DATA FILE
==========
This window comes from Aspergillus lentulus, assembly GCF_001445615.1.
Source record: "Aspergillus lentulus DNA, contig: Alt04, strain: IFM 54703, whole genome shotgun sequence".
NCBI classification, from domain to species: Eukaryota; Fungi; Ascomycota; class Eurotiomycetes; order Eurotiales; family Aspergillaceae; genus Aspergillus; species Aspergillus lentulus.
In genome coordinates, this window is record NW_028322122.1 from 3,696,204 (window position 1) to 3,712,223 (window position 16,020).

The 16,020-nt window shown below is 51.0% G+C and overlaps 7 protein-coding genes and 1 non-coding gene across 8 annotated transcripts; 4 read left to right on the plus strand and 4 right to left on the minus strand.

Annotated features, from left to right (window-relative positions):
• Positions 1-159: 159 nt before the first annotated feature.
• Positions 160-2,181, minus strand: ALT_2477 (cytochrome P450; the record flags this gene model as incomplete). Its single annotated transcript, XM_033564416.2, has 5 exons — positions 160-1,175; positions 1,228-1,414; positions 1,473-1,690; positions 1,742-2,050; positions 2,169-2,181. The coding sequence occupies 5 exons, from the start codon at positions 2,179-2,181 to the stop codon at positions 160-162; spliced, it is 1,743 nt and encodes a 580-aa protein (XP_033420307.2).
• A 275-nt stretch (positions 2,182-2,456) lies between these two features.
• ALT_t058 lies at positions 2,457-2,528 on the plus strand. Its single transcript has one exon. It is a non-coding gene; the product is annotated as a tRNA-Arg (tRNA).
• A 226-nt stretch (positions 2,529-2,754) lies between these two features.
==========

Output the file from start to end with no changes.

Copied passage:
This window comes from Aspergillus lentulus, assembly GCF_001445615.1.
Source record: "Aspergillus lentulus DNA, contig: Alt04, strain: IFM 54703, whole genome shotgun sequence".
NCBI classification, from domain to species: Eukaryota; Fungi; Ascomycota; class Eurotiomycetes; order Eurotiales; family Aspergillaceae; genus Aspergillus; species Aspergillus lentulus.
In genome coordinates, this window is record NW_028322122.1 from 3,696,204 (window position 1) to 3,712,223 (window position 16,020).

The 16,020-nt window shown below is 51.0% G+C and overlaps 7 protein-coding genes and 1 non-coding gene across 8 annotated transcripts; 4 read left to right on the plus strand and 4 right to left on the minus strand.

Annotated features, from left to right (window-relative positions):
• Positions 1-159: 159 nt before the first annotated feature.
• Positions 160-2,181, minus strand: ALT_2477 (cytochrome P450; the record flags this gene model as incomplete). Its single annotated transcript, XM_033564416.2, has 5 exons — positions 160-1,175; positions 1,228-1,414; positions 1,473-1,690; positions 1,742-2,050; positions 2,169-2,181. The coding sequence occupies 5 exons, from the start codon at positions 2,179-2,181 to the stop codon at positions 160-162; spliced, it is 1,743 nt and encodes a 580-aa protein (XP_033420307.2).
• A 275-nt stretch (positions 2,182-2,456) lies between these two features.
• ALT_t058 lies at positions 2,457-2,528 on the plus strand. Its single transcript has one exon. It is a non-coding gene; the product is annotated as a tRNA-Arg (tRNA).
• A 226-nt stretch (positions 2,529-2,754) lies between these two features.